Bug 243096 - netgraph ng_nat example causes panic on CURRENT
Summary: netgraph ng_nat example causes panic on CURRENT
Status: In Progress
Alias: None
Product: Base System
Classification: Unclassified
Component: kern (show other bugs)
Version: CURRENT
Hardware: amd64 Any
: --- Affects Only Me
Assignee: Mark Johnston
URL:
Keywords: panic
Depends on:
Blocks:
 
Reported: 2020-01-04 20:54 UTC by Robert James Hernandez
Modified: 2020-01-14 21:28 UTC (History)
8 users (show)

See Also:


Attachments
core.txt from panic (107.91 KB, text/plain)
2020-01-04 20:54 UTC, Robert James Hernandez
no flags Details

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Description Robert James Hernandez 2020-01-04 20:54:48 UTC
Created attachment 210453 [details]
core.txt from panic

Overview:

Im seeing a consistent panic on CURRENT r356261 when following an example taken from `man ng_nat`:

 The ng_nat node can also be attached directly to the physical interface
 via ng_ether(4) node in the graph.  In the following example, we perform
 masquerading on a Ethernet interface connected to a public network.

           ifconfig igb0 inet x.y.8.35 netmask 0xfffff000
           route add default x.y.0.1
           /usr/sbin/ngctl -f- <<-SEQ
                   mkpeer igb0: nat lower in
                   name igb0:lower igb0_NAT
                   connect igb0: igb0_NAT: upper out
                   msg igb0_NAT: setdlt 1
                   msg igb0_NAT: setaliasaddr x.y.8.35
           SEQ

Im not very familar with netgraph so its been a little difficult for me to investigate and understand what might be wrong with the above example. /usr/share/examples/netgraph didnt seem to have a ng_nat example either. Essentially Im looking to create a NAT with the "wan" side being a physical interface and the "lan" being a bridge.

Steps to Reproduce:

Im testing on a x230 with em0 instead of igb0 and using DHCP:
$ ifconfig em0
em0: flags=8843<UP,BROADCAST,RUNNING,SIMPLEX,MULTICAST> metric 0 mtu 1500
        options=481249b<RXCSUM,TXCSUM,VLAN_MTU,VLAN_HWTAGGING,VLAN_HWCSUM,LRO,WOL_MAGIC,VLAN_HWFILTER,NOMAP>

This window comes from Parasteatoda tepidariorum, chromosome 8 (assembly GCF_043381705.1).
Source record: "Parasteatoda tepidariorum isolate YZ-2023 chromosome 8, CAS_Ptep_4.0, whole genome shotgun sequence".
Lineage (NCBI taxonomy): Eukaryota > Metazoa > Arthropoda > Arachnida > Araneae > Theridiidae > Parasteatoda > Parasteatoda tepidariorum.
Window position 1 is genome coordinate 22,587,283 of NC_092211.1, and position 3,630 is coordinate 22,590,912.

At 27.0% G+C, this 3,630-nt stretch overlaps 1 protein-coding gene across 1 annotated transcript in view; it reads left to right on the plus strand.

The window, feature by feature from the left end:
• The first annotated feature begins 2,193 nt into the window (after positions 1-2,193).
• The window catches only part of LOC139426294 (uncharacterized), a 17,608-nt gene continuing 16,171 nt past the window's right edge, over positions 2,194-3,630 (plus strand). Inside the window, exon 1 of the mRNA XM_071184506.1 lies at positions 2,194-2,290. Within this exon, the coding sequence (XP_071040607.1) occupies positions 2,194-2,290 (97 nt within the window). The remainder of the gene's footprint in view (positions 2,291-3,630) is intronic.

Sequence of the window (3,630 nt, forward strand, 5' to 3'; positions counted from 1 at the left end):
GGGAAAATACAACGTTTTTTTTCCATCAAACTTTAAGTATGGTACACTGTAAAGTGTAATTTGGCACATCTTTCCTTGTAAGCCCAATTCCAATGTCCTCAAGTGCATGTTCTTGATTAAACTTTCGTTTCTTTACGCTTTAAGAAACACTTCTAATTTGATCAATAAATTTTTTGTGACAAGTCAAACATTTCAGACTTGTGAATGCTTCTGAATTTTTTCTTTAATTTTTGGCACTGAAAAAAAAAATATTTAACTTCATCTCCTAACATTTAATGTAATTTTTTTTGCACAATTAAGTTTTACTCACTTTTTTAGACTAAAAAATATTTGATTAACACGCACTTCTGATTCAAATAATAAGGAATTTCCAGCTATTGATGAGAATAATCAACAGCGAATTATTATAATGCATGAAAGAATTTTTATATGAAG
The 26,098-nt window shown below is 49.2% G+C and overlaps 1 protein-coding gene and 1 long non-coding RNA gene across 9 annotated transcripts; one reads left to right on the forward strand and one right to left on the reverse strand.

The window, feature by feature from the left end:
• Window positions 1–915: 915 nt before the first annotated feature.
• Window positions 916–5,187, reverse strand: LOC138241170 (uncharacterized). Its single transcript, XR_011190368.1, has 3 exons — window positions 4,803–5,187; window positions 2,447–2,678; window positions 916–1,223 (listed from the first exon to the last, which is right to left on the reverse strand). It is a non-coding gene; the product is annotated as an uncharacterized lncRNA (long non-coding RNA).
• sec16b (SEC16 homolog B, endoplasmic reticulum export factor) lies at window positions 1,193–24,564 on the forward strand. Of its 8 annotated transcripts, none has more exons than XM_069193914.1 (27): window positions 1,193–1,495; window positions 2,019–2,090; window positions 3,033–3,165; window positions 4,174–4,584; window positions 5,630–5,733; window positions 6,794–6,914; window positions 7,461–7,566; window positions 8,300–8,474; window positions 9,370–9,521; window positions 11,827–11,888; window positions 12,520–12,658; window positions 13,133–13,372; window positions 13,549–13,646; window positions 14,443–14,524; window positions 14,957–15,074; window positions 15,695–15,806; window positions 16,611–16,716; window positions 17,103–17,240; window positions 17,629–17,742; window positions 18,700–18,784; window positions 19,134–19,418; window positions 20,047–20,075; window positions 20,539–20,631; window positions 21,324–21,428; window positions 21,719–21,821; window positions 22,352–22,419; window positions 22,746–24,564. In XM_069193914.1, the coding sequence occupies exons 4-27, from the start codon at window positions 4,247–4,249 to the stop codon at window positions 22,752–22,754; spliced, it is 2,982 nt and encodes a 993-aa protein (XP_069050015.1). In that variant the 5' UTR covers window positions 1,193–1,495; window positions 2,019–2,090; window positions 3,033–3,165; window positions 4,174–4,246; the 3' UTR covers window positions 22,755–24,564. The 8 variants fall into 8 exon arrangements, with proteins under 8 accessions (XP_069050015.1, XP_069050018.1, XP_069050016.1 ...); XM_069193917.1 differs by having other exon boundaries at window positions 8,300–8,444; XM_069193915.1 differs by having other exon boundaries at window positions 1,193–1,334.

ether 3c:97:0e:21:cf:52
        inet 192.168.88.85 netmask 0xffffff00 broadcast 192.168.88.255
        media: Ethernet autoselect (1000baseT <full-duplex>)
        status: active
        nd6 options=29<PERFORMNUD,IFDISABLED,AUTO_LINKLOCAL>

$ netstat -rn
Routing tables

Internet:
Destination        Gateway            Flags     Netif Expire
default            192.168.88.1       UGS         em0
127.0.0.1          link#2             UH          lo0
192.168.88.0/24    link#1             U           em0
192.168.88.85      link#1             UHS         lo0

Internet6:
Destination                       Gateway                       Flags     Netif Expire
::/96                             ::1                           UGRS        lo0
::1                               link#2                        UH          lo0
::ffff:0.0.0.0/96                 ::1                           UGRS        lo0
fe80::/10                         ::1                           UGRS        lo0
fe80::%lo0/64                     link#2                        U           lo0
fe80::1%lo0                       link#2                        UHS         lo0
ff02::/16                         ::1                           UGRS        lo0

With the physical interface up the following snippet causes the system to panic (again borrowed from the ng_nat manpage above):

$ /usr/sbin/ngctl -f- <<-SEQ
        mkpeer em0: nat lower in
        name em0:lower em0_NAT
        connect em0: em0_NAT: upper out
        msg em0_NAT: setdlt 1
        msg em0_NAT: setaliasaddr 192.168.88.85
SEQ

Actual Results:

After a few seconds the system then panics:

Unread portion of the kernel message buffer:
panic: ng_nat: ip_len != m_pkthdr.len
cpuid = 3
time = 1578139602
KDB: stack backtrace:
db_trace_self_wrapper() at db_trace_self_wrapper+0x2b/frame 0xfffffe004b4bd690
vpanic() at vpanic+0x17e/frame 0xfffffe004b4bd6f0
panic() at panic+0x43/frame 0xfffffe004b4bd750
ng_nat_rcvdata() at ng_nat_rcvdata+0x3d5/frame 0xfffffe004b4bd7a0
ng_apply_item() at ng_apply_item+0xa3/frame 0xfffffe004b4bd820
ng_snd_item() at ng_snd_item+0x2b0/frame 0xfffffe004b4bd860
ng_ether_input() at ng_ether_input+0x4c/frame 0xfffffe004b4bd890
ether_nh_input() at ether_nh_input+0x24a/frame 0xfffffe004b4bd8f0
netisr_dispatch_src() at netisr_dispatch_src+0xb1/frame 0xfffffe004b4bd970
ether_input() at ether_input+0x9d/frame 0xfffffe004b4bd9d0
iflib_rxeof() at iflib_rxeof+0xbcd/frame 0xfffffe004b4bdae0
_task_fn_rx() at _task_fn_rx+0x7d/frame 0xfffffe004b4bdb20
gtaskqueue_run_locked() at gtaskqueue_run_locked+0x155/frame 0xfffffe004b4bdb80
gtaskqueue_thread_loop() at gtaskqueue_thread_loop+0xc2/frame 0xfffffe004b4bdbb0